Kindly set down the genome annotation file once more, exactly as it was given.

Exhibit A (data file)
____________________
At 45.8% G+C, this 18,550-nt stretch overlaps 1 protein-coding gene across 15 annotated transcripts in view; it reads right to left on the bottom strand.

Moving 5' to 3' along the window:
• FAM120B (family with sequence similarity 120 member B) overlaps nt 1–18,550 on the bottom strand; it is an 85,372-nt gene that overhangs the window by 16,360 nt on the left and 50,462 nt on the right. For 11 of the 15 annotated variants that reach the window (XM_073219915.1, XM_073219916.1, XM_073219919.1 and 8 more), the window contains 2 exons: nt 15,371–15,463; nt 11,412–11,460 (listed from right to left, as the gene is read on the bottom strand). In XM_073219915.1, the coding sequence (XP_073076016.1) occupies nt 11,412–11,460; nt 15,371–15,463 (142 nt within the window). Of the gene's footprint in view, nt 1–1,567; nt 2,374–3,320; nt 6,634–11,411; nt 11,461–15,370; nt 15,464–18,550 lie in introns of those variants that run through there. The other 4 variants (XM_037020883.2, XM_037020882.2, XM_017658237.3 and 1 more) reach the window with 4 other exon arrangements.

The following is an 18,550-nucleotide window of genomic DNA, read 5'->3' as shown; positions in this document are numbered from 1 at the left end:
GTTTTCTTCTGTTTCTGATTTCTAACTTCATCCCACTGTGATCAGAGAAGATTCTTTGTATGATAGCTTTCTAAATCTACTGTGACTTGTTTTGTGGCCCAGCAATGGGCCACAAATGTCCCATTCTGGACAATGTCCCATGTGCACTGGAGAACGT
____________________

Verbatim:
At 45.8% G+C, this 18,550-nt stretch overlaps 1 protein-coding gene across 15 annotated transcripts in view; it reads right to left on the bottom strand.

Moving 5' to 3' along the window:
• FAM120B (family with sequence similarity 120 member B) overlaps nt 1–18,550 on the bottom strand; it is an 85,372-nt gene that overhangs the window by 16,360 nt on the left and 50,462 nt on the right. For 11 of the 15 annotated variants that reach the window (XM_073219915.1, XM_073219916.1, XM_073219919.1 and 8 more), the window contains 2 exons: nt 15,371–15,463; nt 11,412–11,460 (listed from right to left, as the gene is read on the bottom strand). In XM_073219915.1, the coding sequence (XP_073076016.1) occupies nt 11,412–11,460; nt 15,371–15,463 (142 nt within the window). Of the gene's footprint in view, nt 1–1,567; nt 2,374–3,320; nt 6,634–11,411; nt 11,461–15,370; nt 15,464–18,550 lie in introns of those variants that run through there. The other 4 variants (XM_037020883.2, XM_037020882.2, XM_017658237.3 and 1 more) reach the window with 4 other exon arrangements.

The following is an 18,550-nucleotide window of genomic DNA, read 5'->3' as shown; positions in this document are numbered from 1 at the left end:
GTTTTCTTCTGTTTCTGATTTCTAACTTCATCCCACTGTGATCAGAGAAGATTCTTTGTATGATAGCTTTCTAAATCTACTGTGACTTGTTTTGTGGCCCAGCAATGGGCCACAAATGTCCCATTCTGGACAATGTCCCATGTGCACTGGAGAACGT